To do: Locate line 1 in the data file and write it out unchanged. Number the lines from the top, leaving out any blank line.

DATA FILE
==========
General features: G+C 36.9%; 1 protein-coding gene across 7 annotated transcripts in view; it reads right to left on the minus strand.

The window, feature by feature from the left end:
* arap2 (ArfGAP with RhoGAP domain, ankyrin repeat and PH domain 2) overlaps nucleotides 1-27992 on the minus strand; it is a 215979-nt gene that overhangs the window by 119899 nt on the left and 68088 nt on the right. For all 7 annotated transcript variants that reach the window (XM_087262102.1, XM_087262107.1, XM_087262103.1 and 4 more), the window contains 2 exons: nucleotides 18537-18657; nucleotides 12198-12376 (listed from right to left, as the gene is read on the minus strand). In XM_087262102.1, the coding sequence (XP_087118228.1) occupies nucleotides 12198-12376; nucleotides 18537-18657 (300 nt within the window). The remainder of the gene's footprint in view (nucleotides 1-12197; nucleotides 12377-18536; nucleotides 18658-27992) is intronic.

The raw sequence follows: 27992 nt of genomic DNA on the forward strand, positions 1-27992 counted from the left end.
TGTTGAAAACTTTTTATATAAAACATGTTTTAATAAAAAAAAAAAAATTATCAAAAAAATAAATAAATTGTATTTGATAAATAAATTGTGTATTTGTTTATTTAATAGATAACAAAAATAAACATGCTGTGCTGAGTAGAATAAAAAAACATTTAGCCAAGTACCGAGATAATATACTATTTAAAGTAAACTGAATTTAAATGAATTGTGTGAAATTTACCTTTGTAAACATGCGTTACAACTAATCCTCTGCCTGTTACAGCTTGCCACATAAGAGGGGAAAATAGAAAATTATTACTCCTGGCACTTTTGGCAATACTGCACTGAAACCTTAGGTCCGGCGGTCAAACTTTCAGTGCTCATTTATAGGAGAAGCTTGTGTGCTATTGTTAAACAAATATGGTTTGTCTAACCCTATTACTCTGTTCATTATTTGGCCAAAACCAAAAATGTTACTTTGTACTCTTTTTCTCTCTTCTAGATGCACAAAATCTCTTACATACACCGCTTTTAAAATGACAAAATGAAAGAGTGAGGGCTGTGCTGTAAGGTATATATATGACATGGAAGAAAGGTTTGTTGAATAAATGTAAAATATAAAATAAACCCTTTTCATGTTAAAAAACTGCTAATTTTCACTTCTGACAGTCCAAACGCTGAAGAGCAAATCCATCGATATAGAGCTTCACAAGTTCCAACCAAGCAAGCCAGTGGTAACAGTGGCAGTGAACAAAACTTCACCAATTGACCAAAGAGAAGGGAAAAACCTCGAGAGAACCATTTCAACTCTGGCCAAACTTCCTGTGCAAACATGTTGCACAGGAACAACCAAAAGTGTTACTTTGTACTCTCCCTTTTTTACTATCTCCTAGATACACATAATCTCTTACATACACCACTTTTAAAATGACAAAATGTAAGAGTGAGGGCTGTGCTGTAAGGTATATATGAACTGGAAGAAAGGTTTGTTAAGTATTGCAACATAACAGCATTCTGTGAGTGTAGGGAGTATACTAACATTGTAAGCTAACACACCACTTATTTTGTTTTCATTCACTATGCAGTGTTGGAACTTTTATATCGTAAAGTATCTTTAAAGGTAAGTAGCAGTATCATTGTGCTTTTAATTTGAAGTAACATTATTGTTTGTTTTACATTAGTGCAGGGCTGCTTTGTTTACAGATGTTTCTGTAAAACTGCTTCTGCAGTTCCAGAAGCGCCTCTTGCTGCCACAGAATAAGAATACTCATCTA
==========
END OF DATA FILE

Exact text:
General features: G+C 36.9%; 1 protein-coding gene across 7 annotated transcripts in view; it reads right to left on the minus strand.